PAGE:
kali_deere thanked Dillybeansown (6b in the Ozarks)
  • kali_deere

    Thanks dillybean! I would love to put a trellis or other vertical feature in front of the vertical foundation line in the bottom picture just to make it not so glaring.

  • ken_adrian Adrian MI cold Z5

    oh ....that darn wall and hill.. i recall the older posts now ....

    when are you going to just do it.. and quit worrying about it .. .lol ...

    go.. go..go.. just go for it ... we will fix the problems in a few years .. if its really bad.. you can always move... and we can tell the new owner to just get rid of the prior owners mistakes ...lol ...


  • ckerr007

    We planted a Densi yew (Taxus x media 'Densiformis') this year in shade/part shade conditions and it's done great. It is in a fenced yard protected from deer, so if that's a concern as mad_galica suggested it may not work for you. Missouri Botanical says good soil drainage is essential so I'd plant it high in the sloped area. Tolerates pruning well but we've let ours grow into a more natural, shaggy look. Here is the MBG link:


  • ckerr007

    Also second Saypoint's suggestion of a few holly (Ilex) bushes. We have a 'Blue Boy' and 'Blue Girl' (Ilex x meserveae) that have done well for 12 years in mostly shade against the foundation. It looks like there are several other boy/girl choices like China Boy/Girl and Blue Prince/Princess, shop around to match your site conditions, desired size, pruning tolerance, etc.

  • kali_deere

    Haha Ken, trust me I know! I just want to have everything planned before I start digging around. I learned the hard way a few years back that I need to plan otherwise I dig and butcher things. After the wedding is paid for I'll feel comfortable spending the money to do it.

    Ckerr - what a fantastic idea! I never realized yew could tolerate shade, yay! It's very beautiful and more interesting than some options. Ill be interested to investigate Holly options also, Holly is one of those plants I never really noticed before but I'll be happy to begin looking into it.

    Luckily, I've only ever seen a deer on my property once, they must like the neighbors gardens better hahaha.

  • kitasei

    If you plant yew that deer will find you. Trust me!

    kali_deere thanked kitasei
  • Embothrium

    If you can grow tulips (and crocus) in that spot it's not that dark and it's not that wet, the first ones in particular are full sun with good drainage plants that in my area lean over markedly whenever there is any shading.

    So surely you can grow just about anything - not terribly narrow in its requirements - that takes your interest there. At least in the parts farther out from the house, in the case of sun loving plants.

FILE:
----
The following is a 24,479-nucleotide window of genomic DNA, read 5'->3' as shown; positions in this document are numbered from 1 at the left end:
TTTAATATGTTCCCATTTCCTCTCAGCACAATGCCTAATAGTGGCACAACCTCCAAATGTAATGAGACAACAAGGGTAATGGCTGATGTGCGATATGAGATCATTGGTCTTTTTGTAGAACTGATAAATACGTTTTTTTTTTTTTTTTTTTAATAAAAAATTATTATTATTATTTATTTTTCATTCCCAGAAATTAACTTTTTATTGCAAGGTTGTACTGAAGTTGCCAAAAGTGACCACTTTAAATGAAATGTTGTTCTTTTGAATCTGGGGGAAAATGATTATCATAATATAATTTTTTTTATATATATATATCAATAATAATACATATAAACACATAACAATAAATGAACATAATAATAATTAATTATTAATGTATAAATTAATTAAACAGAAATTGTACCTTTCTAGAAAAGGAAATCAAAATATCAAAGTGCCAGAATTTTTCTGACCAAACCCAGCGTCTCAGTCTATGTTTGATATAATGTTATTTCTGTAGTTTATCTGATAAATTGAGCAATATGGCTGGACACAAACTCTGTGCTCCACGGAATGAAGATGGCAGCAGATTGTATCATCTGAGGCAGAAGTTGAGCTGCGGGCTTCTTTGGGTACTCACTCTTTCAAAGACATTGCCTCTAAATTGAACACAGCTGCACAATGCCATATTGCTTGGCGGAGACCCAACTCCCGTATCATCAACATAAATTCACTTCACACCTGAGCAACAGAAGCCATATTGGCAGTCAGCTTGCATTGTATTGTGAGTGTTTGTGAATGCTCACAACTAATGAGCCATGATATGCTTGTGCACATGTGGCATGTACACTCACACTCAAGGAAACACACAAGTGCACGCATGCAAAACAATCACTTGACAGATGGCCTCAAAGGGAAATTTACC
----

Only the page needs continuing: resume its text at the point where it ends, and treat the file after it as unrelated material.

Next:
kali_deere thanked Embothrium
  • laceyvail

    Yes, like Embothrium I wondered how you could possibly grow tulips in the dark, wet environment you described.

  • NHBabs z4b-5a NH

    Is mad Gallica correct in remembering that your garden is neutral to alkaline, and is that based on a pro test or a home test? Soil pH makes an enormous difference as to your choices for evergreens that tolerate some shade.

  • kali_deere

    Mad - sorry for some reason my phone is literally just now showing me your comment, I was very confused the past couple days when people mentioned your post since I couldn't find it. The soil in this area is now more neutral, was alkaline but I've been able to change it. Still trying to change it over time to get it more acidic. Also I just googled mahonia and it's gorgeous! I'll be interested to learn more about it :) congrats to your daughter graduating though!

    Laceyvail - I've asked myself this question too lol. Maybe there are other factors as to why I find some of my sun-loving plants don't do well here (perennials and shurbs, but bulbs do ok), maybe that reason has nothing to do with sunlight?

    Babs- currently the soil is neutral according to my home test (haven't yet gotten around to sending in soil samples) ah perhaps THIS is the reason my sun loving shrubs and perennails don't do as well?? Perhaps bulbs have better tolerance for alkaline and neutral soil (that's how it was for the last year or so), maybe I can try again or try soon when the soil is more acidic

  • NHBabs z4b-5a NH

    Since you only have pH results from home tests, I would get a pro test done which is typically more accurate before planning your plantings. I honestly don't know of any areas from the Berkshires and eastward in MA that wouldn't have at least slightly acid soil.